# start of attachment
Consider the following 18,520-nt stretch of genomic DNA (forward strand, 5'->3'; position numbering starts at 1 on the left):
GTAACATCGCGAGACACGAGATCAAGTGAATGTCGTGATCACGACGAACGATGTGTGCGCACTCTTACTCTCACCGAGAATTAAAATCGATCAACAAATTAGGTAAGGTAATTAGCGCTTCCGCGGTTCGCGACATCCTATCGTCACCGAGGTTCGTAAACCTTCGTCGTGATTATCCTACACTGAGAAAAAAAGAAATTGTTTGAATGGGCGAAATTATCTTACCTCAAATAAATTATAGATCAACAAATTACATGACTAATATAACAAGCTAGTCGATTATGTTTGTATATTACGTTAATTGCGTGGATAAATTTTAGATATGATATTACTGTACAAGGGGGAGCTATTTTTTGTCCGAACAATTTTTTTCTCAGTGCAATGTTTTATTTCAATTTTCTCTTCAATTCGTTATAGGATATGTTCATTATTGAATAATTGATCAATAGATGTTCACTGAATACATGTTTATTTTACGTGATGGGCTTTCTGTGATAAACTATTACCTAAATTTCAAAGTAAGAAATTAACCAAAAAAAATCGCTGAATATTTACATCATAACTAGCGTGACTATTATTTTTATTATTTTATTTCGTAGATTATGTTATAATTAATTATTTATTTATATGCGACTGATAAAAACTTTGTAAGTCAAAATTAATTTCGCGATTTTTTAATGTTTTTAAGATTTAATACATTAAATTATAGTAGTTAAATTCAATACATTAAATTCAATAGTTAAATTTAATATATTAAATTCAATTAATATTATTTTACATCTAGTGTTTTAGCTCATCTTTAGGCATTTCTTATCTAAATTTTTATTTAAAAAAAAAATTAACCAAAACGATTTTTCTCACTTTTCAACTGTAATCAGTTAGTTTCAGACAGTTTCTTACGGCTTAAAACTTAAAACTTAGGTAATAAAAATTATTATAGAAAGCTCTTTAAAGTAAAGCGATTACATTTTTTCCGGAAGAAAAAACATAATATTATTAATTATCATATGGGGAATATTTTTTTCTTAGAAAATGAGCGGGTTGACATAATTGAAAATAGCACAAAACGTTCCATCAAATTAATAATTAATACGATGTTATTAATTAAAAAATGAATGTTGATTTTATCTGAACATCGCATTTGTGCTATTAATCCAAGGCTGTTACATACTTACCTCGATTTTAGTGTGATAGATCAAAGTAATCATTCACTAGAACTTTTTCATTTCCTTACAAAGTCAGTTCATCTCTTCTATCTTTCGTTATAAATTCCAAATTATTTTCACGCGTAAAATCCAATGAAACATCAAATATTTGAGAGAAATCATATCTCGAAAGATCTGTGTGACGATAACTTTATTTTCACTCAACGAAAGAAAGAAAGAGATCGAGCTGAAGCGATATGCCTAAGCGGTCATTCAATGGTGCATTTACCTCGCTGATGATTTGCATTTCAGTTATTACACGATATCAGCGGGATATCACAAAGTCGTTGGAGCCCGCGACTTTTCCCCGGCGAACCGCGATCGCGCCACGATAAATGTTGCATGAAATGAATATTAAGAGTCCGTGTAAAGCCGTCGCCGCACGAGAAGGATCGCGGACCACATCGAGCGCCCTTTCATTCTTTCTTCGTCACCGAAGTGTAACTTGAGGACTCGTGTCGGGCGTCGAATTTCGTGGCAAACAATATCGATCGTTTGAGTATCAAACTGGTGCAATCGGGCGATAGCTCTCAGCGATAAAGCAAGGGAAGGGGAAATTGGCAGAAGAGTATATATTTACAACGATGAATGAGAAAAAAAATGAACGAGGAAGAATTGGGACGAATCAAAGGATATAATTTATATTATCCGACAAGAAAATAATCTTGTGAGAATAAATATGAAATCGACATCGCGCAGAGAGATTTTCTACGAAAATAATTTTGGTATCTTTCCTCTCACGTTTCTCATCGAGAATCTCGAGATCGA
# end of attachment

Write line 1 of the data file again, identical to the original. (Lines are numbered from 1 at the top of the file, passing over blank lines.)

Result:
Consider the following 18,520-nt stretch of genomic DNA (forward strand, 5'->3'; position numbering starts at 1 on the left):